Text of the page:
Operation Trivium IV: European police reps join UK colleagues in latest foreign offender crackdown
Police from Eastern Europe are heading for Britain this week to help colleagues in England and Wales as they launch a concerted campaign targeting foreign criminals sheltering in the UK.
Operation Trivium runs from June 22-26 and sees officers from Romania and Lithuania (where many foreign nationals committing crime in the UK are from), Netherlands and Europol join UK counterparts for a concerted operation against foreign national offenders (FNOs) using our road networks.
The Eastern European contingent will join the Central Motorway Police Group (CMPG) on the lookout for foreign national offenders (FNOs) across the West Midlands.
They’ll support raids on addresses linked to suspects and take part in traffic operations. In addition to helping local officers overcome practical obstacles, like language barriers, they can also tap into their home country’s police systems to verify details supplied by foreign nationals they encounter.
Other forces will also be carrying out operations over the course of the week under the Trivium banner.
West Midlands Police Superintendent Paul Keasey, who is leading the operation, hopes to build on the success of last October’s Trivium which saw more than 1,000 FNOs arrested.
He said: “I’m delighted to again welcome colleagues from police forces in Europe - their support is invaluable.
“Last time, more than 30 people wanted on European Arrest Warrants were caught during Trivium – many in the West Midlands – which was a fantastic effort and a credit to the efforts of all UK police forces and our visiting colleagues.
“Foreign nationals who commit crime in the UK, and who use the road network to facilitate that criminality, may feel untouchable by UK police – but operations like this demonstrate our commitment to cross-border policing and show that borders are no barrier to justice.”
It’s estimated there are up to 350,000 foreign-registered vehicles on UK roads at any one time. Ahead of Operation Trivium, Europol has provided CMPG with details of 3,000-plus vehicles that may be on UK roads and are suspected of being linked to crime.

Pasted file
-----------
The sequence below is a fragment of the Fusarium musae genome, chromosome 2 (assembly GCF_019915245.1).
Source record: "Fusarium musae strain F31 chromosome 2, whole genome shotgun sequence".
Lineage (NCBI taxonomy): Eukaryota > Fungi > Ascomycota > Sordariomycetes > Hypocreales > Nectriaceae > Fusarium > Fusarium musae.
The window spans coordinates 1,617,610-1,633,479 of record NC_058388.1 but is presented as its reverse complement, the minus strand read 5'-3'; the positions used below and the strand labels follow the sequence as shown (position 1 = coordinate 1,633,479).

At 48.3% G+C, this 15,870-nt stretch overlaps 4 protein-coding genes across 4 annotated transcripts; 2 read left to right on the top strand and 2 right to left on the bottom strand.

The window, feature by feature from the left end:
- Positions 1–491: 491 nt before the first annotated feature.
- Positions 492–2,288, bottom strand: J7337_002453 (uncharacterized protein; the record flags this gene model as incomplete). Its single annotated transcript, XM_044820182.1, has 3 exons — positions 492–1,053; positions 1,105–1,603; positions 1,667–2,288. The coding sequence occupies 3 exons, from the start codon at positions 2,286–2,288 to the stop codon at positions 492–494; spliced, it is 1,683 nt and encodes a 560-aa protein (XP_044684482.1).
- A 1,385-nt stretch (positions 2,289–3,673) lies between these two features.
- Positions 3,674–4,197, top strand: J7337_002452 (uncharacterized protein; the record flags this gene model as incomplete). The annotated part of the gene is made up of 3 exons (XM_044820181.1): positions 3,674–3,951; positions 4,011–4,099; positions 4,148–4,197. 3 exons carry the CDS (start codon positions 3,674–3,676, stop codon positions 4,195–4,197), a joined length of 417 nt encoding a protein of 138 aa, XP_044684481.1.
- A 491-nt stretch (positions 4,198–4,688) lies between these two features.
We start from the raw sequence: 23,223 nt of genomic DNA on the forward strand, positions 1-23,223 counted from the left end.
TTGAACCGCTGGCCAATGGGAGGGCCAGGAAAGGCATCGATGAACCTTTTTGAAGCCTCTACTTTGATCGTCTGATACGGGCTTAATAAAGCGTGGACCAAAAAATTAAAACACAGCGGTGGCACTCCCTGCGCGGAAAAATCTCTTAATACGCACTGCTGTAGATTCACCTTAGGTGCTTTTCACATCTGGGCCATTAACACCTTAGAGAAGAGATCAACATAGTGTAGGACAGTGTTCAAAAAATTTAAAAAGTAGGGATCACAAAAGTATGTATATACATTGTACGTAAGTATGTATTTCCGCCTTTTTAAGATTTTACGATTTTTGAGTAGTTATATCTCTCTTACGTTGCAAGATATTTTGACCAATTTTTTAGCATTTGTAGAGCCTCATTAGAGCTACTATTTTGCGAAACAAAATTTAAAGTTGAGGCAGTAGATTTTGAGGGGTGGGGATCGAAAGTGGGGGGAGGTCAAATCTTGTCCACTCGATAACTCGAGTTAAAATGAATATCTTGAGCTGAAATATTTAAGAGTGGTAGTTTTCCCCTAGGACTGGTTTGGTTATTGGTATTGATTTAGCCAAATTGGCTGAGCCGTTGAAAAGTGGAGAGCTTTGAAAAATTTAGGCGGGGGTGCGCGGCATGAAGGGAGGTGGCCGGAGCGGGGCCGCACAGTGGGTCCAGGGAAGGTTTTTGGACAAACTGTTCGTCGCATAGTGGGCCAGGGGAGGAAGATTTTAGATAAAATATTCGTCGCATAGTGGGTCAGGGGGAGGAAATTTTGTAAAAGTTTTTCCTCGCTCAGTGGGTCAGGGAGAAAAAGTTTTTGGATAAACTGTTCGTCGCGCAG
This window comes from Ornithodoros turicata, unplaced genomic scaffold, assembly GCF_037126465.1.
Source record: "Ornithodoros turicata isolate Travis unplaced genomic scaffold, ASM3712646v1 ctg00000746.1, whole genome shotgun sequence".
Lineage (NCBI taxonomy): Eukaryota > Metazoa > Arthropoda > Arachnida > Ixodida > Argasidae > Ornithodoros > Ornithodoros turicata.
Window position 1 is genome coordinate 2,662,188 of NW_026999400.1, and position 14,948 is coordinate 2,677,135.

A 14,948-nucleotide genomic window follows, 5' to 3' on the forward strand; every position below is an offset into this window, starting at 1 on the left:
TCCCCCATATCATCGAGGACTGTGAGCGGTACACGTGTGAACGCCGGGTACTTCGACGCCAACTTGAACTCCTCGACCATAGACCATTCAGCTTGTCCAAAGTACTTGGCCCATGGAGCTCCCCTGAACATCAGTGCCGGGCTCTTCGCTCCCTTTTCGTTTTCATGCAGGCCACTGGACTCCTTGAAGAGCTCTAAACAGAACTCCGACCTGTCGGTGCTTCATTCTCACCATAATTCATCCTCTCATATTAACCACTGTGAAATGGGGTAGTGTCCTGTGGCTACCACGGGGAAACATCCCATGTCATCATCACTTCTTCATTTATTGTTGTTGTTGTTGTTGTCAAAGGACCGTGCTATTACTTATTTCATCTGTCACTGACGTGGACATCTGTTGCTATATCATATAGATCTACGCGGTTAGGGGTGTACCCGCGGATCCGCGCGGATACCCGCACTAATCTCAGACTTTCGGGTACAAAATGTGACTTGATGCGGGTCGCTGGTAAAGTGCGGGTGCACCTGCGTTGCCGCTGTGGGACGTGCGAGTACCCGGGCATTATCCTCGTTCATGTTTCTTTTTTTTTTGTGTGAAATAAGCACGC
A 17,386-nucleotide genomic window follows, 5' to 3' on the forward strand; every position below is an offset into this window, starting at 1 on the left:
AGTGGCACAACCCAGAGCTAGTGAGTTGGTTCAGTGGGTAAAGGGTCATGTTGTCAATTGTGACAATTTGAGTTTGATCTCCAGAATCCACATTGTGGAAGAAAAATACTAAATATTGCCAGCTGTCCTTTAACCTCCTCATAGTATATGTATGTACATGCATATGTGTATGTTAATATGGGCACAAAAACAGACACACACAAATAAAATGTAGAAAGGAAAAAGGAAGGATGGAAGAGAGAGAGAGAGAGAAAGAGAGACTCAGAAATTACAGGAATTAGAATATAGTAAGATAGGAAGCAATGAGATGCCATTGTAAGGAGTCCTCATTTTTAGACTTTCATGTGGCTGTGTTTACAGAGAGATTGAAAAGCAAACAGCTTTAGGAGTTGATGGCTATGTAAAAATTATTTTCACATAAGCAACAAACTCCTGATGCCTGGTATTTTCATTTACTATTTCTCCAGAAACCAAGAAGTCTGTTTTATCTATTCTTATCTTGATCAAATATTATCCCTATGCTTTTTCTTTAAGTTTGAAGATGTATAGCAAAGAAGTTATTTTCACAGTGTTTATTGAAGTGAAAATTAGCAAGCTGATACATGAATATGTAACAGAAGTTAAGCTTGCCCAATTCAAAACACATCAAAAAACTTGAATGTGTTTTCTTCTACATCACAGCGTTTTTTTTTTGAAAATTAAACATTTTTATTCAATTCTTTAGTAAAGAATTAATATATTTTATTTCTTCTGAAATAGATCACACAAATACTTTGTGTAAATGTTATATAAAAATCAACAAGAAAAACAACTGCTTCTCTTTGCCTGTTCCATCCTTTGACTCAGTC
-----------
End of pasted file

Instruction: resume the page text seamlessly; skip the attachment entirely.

Operation Trivium’s week of action will see Automatic Number Plate Recognition (ANPR) checks on foreign-plated vehicles – and the cameras will immediately tell police if the car is uninsured or linked to criminality.
Supt Keasey added: “The operation has allowed us to forge strong links with eastern European police counterparts, share information on criminals and any emerging tactics used by offenders.
“It is important to stress that we are targeting criminals, not the communities these offenders are from. Trivium targets those who try to use borders to cover their criminal tracks through an international show of determination.”
National Police Chiefs’ Council Lead for Roads Policing, Chief Constable Suzette Davenport said: “I am delighted to support the work of Operation Trivium. Over the last few years, Trivium has proved invaluable not only in terms of helping us catch foreign national offenders using our road network as part of their criminal activity, but also as an example of solid, collegial international collaboration with colleagues from a variety of countries helping us out since the operation’s inception.
“I am pleased to welcome Romanian, Lithuanian, Dutch and Europol colleagues to take part in Trivium 4. I look forward to seeing the results of what I am sure will be a sterling effort by officers across England and Wales.”
West Midlands Police’s advanced event control suite in Birmingham will act as a national command centre during the pan-European operation for police forces across the UK and the continent requesting details on suspects.
All 43 police forces in England and Wales are taking part in Op Trivium – the fourth of its kind – and will run checks on people and vehicles through Europol and National Crime Agency (NCA) agents at the intelligence hub in Edgbaston. Social media will carry the #OpTrivium hashtag.
Home Office Immigration Enforcement officials are on hand to deal with illegal immigrants or over-stayers, while an operation will also be run alongside the Gangmasters Licensing Authority (GLA) targeting human traffickers and modern day slavery offences.
Op Trivium 3 ran from October 20-24 last year.
In total, 7,151 vehicles were stopped nationally – almost 1,200 as a result of activating ANPR cameras – with 555 seized and 1,073 people arrested. A further 3,458 people were handed on-the-spot fines for traffic offences, cautioned or summonsed to court.
And in the West Midlands, 51 vehicles were seized and 29 people arrested on suspicion of being involved in crime.
They included four Romanians suspected of organised shoplifting sprees at retail parks across the Midlands, a Slovakian man suspected of running a human trafficking ring, and two Polish men wanted over an £11,500 fraud and domestic abuse, respectively.